The thing to remember is that the box won't change if it is under load. That is, either with the engine driving the bike (throttle on) or the bike driving the engine (throttle off). In order to execute a clutchless change, the box must be momentarily unloaded to allow its internals to be stirred about. For up changes that means easing the throttle fractionally and for down changes it means giving the throttle a bit of a blip.

    Happily these actions also assist in matching the engine speed to the road speed for the new gear. This is less vital for up changes but for down changes failing to match engine and road speed will result in, at best, a jerky change and, at worst, a momentary rear wheel lock up.

    In short, any easing or blip will allow the change to take place but the right amount of easing or blip results in a smooth and easy change. What constitutes the right amount will vary depending on the individual circumstances of any given gearchange and is difficult to convey. It's really a practice thing.
     
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  12. Just get good at both. It sounds like you are not quite timing your 'clutched' changes correctly.
    Usually I will do both or either as it is suits me, upand down the gears, but I rarely change without the clutch from first to second.
     
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  13. To change up smoothly without the clutch, is a throttle, left foot timing thing. To do it very smoothly you would want to change up early.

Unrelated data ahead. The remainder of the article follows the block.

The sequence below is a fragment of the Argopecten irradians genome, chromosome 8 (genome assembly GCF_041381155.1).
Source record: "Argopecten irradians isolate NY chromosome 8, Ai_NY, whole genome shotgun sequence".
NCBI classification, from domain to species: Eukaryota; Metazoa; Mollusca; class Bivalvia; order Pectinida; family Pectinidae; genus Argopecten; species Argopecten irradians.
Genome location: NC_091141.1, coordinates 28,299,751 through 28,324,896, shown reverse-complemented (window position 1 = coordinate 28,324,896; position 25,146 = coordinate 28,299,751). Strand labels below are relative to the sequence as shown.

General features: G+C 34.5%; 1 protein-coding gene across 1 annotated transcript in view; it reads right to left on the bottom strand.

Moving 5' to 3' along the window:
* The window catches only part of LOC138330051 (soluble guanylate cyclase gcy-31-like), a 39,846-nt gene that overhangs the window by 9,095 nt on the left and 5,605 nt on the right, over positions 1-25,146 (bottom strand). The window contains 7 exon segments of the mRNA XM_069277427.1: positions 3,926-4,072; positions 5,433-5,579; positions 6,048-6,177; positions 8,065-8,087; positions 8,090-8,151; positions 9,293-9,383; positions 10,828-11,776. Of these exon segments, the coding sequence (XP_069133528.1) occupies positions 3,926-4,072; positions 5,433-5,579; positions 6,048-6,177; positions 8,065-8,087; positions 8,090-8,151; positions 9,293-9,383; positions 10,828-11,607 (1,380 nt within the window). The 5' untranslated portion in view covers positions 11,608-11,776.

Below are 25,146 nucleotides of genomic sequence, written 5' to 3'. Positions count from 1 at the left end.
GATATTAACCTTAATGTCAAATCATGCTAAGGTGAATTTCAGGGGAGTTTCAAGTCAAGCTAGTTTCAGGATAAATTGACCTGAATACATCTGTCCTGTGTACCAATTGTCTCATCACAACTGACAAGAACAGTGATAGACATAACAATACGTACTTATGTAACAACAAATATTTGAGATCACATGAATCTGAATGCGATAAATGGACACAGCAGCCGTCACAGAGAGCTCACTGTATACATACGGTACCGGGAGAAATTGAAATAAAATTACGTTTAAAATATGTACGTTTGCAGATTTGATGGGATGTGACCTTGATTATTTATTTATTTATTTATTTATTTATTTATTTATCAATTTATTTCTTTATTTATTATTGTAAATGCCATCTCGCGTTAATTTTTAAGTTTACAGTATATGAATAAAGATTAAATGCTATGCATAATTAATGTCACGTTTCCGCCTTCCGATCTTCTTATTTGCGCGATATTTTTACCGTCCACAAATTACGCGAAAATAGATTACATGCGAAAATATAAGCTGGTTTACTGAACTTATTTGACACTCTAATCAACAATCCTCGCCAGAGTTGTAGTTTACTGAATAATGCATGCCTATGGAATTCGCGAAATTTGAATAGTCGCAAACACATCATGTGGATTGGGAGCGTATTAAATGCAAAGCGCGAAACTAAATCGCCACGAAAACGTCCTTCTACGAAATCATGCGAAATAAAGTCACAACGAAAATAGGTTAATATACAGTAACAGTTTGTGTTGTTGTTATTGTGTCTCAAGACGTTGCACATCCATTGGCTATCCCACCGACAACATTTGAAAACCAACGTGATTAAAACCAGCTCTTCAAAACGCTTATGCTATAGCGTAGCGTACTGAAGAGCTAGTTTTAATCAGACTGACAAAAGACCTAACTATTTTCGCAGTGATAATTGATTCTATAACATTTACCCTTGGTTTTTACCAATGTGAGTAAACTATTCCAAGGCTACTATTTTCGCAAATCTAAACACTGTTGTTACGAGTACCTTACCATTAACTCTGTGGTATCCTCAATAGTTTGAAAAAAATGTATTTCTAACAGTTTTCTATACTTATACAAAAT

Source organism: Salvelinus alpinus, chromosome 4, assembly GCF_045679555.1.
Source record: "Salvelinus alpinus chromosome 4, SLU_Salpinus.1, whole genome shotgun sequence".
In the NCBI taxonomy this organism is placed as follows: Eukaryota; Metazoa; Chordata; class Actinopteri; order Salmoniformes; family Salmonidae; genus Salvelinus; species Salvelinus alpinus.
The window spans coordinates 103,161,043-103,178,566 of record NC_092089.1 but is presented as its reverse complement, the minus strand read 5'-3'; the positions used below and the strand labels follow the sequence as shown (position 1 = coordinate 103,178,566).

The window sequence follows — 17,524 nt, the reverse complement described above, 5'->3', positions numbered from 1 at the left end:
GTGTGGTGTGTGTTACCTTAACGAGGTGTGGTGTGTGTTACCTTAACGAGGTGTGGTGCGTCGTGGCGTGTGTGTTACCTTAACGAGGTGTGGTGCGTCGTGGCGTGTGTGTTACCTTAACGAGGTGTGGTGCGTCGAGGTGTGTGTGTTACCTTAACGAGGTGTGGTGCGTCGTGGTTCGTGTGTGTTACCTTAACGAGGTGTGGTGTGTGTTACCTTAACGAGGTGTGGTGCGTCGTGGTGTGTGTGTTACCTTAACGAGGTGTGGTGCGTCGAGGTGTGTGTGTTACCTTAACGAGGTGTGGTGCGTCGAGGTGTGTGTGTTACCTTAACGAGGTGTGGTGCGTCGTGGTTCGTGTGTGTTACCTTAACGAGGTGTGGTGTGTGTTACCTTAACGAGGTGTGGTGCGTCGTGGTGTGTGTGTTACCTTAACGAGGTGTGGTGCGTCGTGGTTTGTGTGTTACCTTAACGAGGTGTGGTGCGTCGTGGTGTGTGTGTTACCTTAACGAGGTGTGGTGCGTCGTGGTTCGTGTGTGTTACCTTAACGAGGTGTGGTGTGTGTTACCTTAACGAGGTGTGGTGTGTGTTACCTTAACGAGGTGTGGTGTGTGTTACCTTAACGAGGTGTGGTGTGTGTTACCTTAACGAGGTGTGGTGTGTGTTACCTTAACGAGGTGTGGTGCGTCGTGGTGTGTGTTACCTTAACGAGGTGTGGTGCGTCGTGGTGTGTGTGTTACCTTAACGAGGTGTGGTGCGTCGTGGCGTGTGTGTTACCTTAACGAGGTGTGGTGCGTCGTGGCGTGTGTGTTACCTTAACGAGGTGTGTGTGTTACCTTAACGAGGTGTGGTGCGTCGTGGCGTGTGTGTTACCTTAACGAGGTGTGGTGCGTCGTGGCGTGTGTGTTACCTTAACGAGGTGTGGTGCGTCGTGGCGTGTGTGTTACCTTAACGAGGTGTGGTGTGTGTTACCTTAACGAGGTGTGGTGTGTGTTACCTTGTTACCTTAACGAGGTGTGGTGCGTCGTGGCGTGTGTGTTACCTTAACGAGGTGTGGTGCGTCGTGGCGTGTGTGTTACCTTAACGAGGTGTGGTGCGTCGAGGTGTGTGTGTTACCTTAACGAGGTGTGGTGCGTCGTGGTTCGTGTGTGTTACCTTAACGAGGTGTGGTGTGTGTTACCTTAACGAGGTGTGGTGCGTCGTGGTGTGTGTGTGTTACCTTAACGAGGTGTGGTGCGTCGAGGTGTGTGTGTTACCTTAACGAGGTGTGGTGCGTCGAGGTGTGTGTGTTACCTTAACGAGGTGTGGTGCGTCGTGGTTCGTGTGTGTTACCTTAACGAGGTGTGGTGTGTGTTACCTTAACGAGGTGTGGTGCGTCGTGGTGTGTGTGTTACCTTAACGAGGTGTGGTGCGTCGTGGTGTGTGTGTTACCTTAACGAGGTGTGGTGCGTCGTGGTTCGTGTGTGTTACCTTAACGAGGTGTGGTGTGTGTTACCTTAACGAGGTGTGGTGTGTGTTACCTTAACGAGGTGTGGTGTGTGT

To change down without clunking or locking up is changing down late!
    Up early and Down late for smooth clutchless panti...Ah changes
     
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  14. first- good question- at least top level racing wise

    my advice would be learn to use the clutch.
    It must be there for some reason?
    seems lazy to me, unless it wins you races

    then again, haven't really tried it too much
     
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  15. What is the clutch there for?
     
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  16. I mix it up, but find myself generally not using the clutch on upshifts from 2nd gear up. VERY smooth on the r1. And Tbh if I get the throttle wide open, I really am just concentrating on holding on, and that grab for the clutch seems unnecessary and somewhat dangerous.
    Always use it on down shifts but that's because I throttle blip to rev match 99% of the time, deceleration is much smoother that way when done right.
     
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  17. Firstly I've done clutchless shifts and know how to but for logical and mechanical reasons I use it virtually all the time....

    But seriously, to state using a clutch is dangerous?????
     
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  18. You shouldnt be holding on wih your hands, you hold on with your thinghs. So not sure how it is dangerous.

    Personally if I am going quick, I will always be covering the clutch on the RGV, mainly because I want to try to catch it if it siezes. Since I am already covering it, doesnt seem that hard to use it.
     
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  19. guess it depends if you're willing to sacrifice a gearbox if you **** up.
    i knew an amateur MX racer who changed up this way on a 125 though.

    -Yes, hold the bike with your legs (tight). Your arms should be as relaxed as possible (not loose, just firm but not tight) You learn quick on dirt when the bike tries to bounce you off the seat, holding the bars won't do jack sqaut. Hell you need 4 fingers to brake anyway.
     
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  20. You will f'ck up a gear box if you truly botch a change - clutched or clutchless, makes no difference.

    Again I ask, what is a clutch for?


    - - -
    Tapatalking loud, saying somethin'